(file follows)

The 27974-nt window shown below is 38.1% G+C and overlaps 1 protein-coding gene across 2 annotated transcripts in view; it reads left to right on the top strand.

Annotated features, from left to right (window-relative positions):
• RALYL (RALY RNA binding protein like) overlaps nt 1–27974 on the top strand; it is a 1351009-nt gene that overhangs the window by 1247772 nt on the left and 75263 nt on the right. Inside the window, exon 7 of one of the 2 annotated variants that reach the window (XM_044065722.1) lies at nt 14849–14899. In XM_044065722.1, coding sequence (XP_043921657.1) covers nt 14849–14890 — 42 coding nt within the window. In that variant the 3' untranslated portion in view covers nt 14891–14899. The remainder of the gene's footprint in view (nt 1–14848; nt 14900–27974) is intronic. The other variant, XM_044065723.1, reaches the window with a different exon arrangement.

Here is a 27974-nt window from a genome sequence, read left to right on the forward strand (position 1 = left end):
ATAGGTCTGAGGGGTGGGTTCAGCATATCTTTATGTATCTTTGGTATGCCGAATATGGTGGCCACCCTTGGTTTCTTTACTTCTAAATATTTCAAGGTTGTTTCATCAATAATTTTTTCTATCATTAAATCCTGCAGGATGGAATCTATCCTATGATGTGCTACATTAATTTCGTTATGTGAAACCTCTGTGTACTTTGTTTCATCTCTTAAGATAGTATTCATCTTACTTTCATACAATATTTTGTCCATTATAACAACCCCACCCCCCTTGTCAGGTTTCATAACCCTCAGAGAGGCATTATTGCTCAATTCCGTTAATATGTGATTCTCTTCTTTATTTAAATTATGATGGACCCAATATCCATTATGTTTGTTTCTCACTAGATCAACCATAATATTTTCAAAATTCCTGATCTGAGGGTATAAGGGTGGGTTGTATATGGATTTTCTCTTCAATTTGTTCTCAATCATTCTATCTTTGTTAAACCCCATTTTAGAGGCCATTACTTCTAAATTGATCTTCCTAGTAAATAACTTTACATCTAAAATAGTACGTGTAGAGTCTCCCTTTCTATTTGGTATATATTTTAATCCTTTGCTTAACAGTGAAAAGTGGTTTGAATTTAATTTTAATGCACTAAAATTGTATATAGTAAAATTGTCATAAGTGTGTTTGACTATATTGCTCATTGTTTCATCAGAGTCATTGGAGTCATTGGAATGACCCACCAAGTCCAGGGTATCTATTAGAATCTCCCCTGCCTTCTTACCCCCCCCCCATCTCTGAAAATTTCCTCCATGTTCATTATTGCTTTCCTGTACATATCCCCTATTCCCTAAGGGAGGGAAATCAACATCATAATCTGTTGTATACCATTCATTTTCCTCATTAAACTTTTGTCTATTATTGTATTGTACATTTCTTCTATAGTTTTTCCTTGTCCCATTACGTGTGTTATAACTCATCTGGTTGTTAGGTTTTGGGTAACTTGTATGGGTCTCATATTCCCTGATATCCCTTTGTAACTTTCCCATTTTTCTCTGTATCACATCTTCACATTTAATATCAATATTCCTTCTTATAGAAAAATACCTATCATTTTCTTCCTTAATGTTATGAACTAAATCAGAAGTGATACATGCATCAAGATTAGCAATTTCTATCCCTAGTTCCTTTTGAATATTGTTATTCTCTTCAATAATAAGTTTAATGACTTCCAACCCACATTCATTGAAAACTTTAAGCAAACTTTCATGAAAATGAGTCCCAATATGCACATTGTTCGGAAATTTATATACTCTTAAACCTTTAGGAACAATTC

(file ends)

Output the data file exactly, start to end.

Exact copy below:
The 27974-nt window shown below is 38.1% G+C and overlaps 1 protein-coding gene across 2 annotated transcripts in view; it reads left to right on the top strand.

Annotated features, from left to right (window-relative positions):
• RALYL (RALY RNA binding protein like) overlaps nt 1–27974 on the top strand; it is a 1351009-nt gene that overhangs the window by 1247772 nt on the left and 75263 nt on the right. Inside the window, exon 7 of one of the 2 annotated variants that reach the window (XM_044065722.1) lies at nt 14849–14899. In XM_044065722.1, coding sequence (XP_043921657.1) covers nt 14849–14890 — 42 coding nt within the window. In that variant the 3' untranslated portion in view covers nt 14891–14899. The remainder of the gene's footprint in view (nt 1–14848; nt 14900–27974) is intronic. The other variant, XM_044065723.1, reaches the window with a different exon arrangement.

Here is a 27974-nt window from a genome sequence, read left to right on the forward strand (position 1 = left end):
ATAGGTCTGAGGGGTGGGTTCAGCATATCTTTATGTATCTTTGGTATGCCGAATATGGTGGCCACCCTTGGTTTCTTTACTTCTAAATATTTCAAGGTTGTTTCATCAATAATTTTTTCTATCATTAAATCCTGCAGGATGGAATCTATCCTATGATGTGCTACATTAATTTCGTTATGTGAAACCTCTGTGTACTTTGTTTCATCTCTTAAGATAGTATTCATCTTACTTTCATACAATATTTTGTCCATTATAACAACCCCACCCCCCTTGTCAGGTTTCATAACCCTCAGAGAGGCATTATTGCTCAATTCCGTTAATATGTGATTCTCTTCTTTATTTAAATTATGATGGACCCAATATCCATTATGTTTGTTTCTCACTAGATCAACCATAATATTTTCAAAATTCCTGATCTGAGGGTATAAGGGTGGGTTGTATATGGATTTTCTCTTCAATTTGTTCTCAATCATTCTATCTTTGTTAAACCCCATTTTAGAGGCCATTACTTCTAAATTGATCTTCCTAGTAAATAACTTTACATCTAAAATAGTACGTGTAGAGTCTCCCTTTCTATTTGGTATATATTTTAATCCTTTGCTTAACAGTGAAAAGTGGTTTGAATTTAATTTTAATGCACTAAAATTGTATATAGTAAAATTGTCATAAGTGTGTTTGACTATATTGCTCATTGTTTCATCAGAGTCATTGGAGTCATTGGAATGACCCACCAAGTCCAGGGTATCTATTAGAATCTCCCCTGCCTTCTTACCCCCCCCCCATCTCTGAAAATTTCCTCCATGTTCATTATTGCTTTCCTGTACATATCCCCTATTCCCTAAGGGAGGGAAATCAACATCATAATCTGTTGTATACCATTCATTTTCCTCATTAAACTTTTGTCTATTATTGTATTGTACATTTCTTCTATAGTTTTTCCTTGTCCCATTACGTGTGTTATAACTCATCTGGTTGTTAGGTTTTGGGTAACTTGTATGGGTCTCATATTCCCTGATATCCCTTTGTAACTTTCCCATTTTTCTCTGTATCACATCTTCACATTTAATATCAATATTCCTTCTTATAGAAAAATACCTATCATTTTCTTCCTTAATGTTATGAACTAAATCAGAAGTGATACATGCATCAAGATTAGCAATTTCTATCCCTAGTTCCTTTTGAATATTGTTATTCTCTTCAATAATAAGTTTAATGACTTCCAACCCACATTCATTGAAAACTTTAAGCAAACTTTCATGAAAATGAGTCCCAATATGCACATTGTTCGGAAATTTATATACTCTTAAACCTTTAGGAACAATTC